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Phoenix v. Graham

OPINION FILED JANUARY 30, 1953

GEORGE KENNETH PHOENIX AND ENOLA PHOENIX, PLAINTIFFS-APPELLEES,

v.

HERMAN GRAHAM AND W.R. MCCLUSKEY, DEFENDANTS-APPELLANTS.



Appeal by defendants from the Circuit Court of Clinton county; the Hon. WARD P. HOLT, Judge, presiding. Heard in this court at the October term, 1952. Reversed and remanded. Opinion filed January 30, 1953. Released for publication March 4, 1953.

MR. JUSTICE SCHEINEMAN DELIVERED THE OPINION OF THE COURT.

Plaintiffs, George Kenneth Phoenix and Enola Phoenix, are the owners of a farm of 128 acres. In 1940 they executed an oil and gas lease as to 40 acres, on which drilling brought in four producing wells. The wells also produced salt water, which was separated and deposited in pits dug for the purpose. In 1945 the defendants, Herman Graham and W.R. McCluskey, acquired the oil lease and continued operating for about 5 more years, then plugged and abandoned the wells.

In 1951 the plaintiffs filed this suit for damages, alleging that water wells on the farm had been contaminated with salt water, making them unfit for use, that this had resulted from the negligence of the defendants, and that the farm was without any fresh water. A jury returned a verdict for plaintiffs for $9,500 upon which judgment was entered and this appeal followed.

The grounds urged for reversal are: that there was no proof of negligence on the part of defendants; that plaintiffs acquiesced in the operations as conducted; that the verdict was grossly excessive; also that an alleged rule of the Department of Mines and Minerals was not before the court.

As to the last point, the complaint alleged the rule, the answer denied its existence and no proof was offered thereon. Accordingly, the supposed rule was not before the court. If it existed, it could be proved by a copy certified by the Director of the Department. Ill. Rev. St. ch. 104, par. 70, subpar. (d) [Jones Ill. Stats. Ann. 93.122, subpar. (d)].

The evidence was as follows: The lease granted the right to mine for oil and gas and "any and all rights and privileges necessary, incident to or convenient for economical operation." There was no provision concerning damages, except to growing crops.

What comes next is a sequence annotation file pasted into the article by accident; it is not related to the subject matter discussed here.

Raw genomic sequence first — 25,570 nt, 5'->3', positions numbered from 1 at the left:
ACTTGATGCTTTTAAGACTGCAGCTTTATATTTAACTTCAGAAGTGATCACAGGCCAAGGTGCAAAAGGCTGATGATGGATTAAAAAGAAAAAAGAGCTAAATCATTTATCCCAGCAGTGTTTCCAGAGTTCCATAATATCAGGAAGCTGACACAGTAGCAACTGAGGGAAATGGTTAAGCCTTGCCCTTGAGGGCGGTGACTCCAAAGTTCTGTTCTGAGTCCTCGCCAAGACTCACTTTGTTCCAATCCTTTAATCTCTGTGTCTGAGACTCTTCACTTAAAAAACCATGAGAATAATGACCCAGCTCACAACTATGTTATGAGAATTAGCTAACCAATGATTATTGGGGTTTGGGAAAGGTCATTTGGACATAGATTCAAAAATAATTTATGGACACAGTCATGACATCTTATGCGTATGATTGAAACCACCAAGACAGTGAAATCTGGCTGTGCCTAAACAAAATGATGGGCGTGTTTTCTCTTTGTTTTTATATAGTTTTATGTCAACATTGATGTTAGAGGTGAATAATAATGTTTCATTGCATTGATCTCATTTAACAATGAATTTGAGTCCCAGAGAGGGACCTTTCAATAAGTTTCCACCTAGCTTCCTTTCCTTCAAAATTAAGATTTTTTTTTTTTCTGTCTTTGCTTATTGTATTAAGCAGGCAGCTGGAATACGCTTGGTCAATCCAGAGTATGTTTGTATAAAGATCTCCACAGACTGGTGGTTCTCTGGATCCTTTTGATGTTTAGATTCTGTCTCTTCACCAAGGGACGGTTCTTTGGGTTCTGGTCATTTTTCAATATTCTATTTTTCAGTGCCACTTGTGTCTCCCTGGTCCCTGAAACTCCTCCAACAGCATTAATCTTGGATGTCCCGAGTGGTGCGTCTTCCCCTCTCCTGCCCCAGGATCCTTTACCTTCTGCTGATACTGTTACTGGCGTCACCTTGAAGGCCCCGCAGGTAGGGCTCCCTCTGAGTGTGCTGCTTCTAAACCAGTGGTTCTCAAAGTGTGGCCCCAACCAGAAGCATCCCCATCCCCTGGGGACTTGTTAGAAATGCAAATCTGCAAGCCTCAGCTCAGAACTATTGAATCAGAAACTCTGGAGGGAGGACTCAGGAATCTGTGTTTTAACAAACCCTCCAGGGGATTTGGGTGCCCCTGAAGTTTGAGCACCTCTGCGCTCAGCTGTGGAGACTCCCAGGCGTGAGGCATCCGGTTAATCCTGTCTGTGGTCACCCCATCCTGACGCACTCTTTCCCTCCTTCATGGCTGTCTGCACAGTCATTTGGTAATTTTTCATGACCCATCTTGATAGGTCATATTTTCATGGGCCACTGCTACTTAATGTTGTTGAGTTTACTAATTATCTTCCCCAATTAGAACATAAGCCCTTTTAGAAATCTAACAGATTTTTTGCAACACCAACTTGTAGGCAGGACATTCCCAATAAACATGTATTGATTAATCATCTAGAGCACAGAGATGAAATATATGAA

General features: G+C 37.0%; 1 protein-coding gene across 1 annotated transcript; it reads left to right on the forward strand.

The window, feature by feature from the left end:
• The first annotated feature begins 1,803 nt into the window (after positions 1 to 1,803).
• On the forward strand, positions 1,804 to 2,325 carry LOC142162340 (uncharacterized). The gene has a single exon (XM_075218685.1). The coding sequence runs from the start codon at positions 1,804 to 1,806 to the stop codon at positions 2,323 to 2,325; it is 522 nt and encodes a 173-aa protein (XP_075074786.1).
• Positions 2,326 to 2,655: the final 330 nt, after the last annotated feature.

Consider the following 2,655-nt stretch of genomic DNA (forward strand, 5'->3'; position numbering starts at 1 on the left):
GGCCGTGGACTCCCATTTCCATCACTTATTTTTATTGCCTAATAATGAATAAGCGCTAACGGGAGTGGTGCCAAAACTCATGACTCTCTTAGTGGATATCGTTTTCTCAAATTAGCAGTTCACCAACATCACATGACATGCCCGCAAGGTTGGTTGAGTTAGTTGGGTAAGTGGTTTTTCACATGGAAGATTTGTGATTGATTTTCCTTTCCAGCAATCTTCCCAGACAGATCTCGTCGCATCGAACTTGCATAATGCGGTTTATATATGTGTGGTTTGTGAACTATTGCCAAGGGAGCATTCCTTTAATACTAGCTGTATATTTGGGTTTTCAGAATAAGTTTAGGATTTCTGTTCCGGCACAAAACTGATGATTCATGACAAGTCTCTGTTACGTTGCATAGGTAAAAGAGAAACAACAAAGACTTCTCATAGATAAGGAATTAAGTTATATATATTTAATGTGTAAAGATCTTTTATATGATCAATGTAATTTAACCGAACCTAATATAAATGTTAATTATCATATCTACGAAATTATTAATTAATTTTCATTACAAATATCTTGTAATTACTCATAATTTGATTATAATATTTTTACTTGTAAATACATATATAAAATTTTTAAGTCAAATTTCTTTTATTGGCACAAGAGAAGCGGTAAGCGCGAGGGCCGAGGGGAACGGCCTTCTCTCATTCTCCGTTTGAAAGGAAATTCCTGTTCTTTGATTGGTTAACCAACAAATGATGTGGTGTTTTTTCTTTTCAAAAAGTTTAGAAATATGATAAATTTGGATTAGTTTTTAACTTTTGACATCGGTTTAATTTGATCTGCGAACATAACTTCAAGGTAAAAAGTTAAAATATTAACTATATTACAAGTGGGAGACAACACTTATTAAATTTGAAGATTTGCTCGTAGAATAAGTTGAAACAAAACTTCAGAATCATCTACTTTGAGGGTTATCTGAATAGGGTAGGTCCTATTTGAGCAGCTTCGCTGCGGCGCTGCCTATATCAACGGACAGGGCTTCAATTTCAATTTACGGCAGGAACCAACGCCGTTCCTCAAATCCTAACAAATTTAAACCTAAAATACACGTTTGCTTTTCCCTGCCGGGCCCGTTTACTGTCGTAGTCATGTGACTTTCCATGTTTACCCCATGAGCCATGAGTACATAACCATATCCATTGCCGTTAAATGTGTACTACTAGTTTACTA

The first appearance of salt water in the oil wells had occurred within a year after they were brought in. The original lessee had then installed a settling tank, called a gun barrel, in which the oil floated to the top and the salt water was removed from the bottom and diverted into the pits. The first lessee had provided three such pits, and they sometimes overflowed. The volume of salt water increased with passage of time, so that, shortly after defendants took over the operation, they had to dig a new and larger pit. The plaintiffs were consulted about this, and were not happy over it, but agreed that the proposed location of the new pit was acceptable, and it was constructed.

There is some dispute about the depth to which this pit was excavated, and whether it went down into sand or porous material, which would permit accelerated seepage. There was no expert testimony, or other evidence, as to what other means could have been adopted for disposal of the salt water, while still maintaining profitable operation of the oil wells. Other oil wells in the neighborhood had the same trouble, but nothing is said about methods used there or elsewhere for disposition of the brine.

It appears that plaintiffs' farm buildings were located on the 40-acre tract in question, and they had three water wells in the vicinity. These began to be salty soon after defendants established the large pit, and eventually became unusable. There were no water wells on the other 88 acres not under this lease.

The contaminated wells did not contain water of artesian source, but merely percolating surface water; they were very shallow, being around 13 feet deep. According to an expert witness called by plaintiff, this is rather shallow for good water, since filtration in 12 feet of ground is seldom sufficient to assure pure water. However, it was the only source which plaintiffs had used in their farming operations.

An expert witness for the defense testified to his examination of the log of each oil well on the 40 acres, and they showed the existence of fresh artesian water at various depths, the uppermost being only about 60 feet from the surface. There was also testimony that defendants had caused a letter to be sent to plaintiffs offering to provide them a well into this source of water. Plaintiffs denied receiving any such letter.

In preparation for trial, plaintiffs caused a couple of postholes to be dug and the water tested. These showed salt in the water at a depth of about 10 feet. They also showed greater contamination to the north than to the south, which agreed with the testimony that the natural drainage was to the north, and the percolating water would follow the same trend. Although the farm extended south from the pit nearly 1,000 feet, no test was made farther south than 150 feet from the pit, and none was made to the west, where plaintiffs' land extended for some 2,000 feet from the pit. There was some indication that plaintiffs had refused to permit defendants to make any tests on the land.

There was an area north of the large pit on which there was surface damage to the land by reason of the pit having overflowed, and a surface pool used by cattle had been rendered too salty for use.

The method of proving the amount of damages was by the testimony of real estate men who gave opinions as to the market value of the property before and after the contamination of the water. Their testimony was not confined to the 40 acres, but pertained to the entire 128 acres. In giving opinions as to the present value of the farm, they apparently assumed that the salt water had ...


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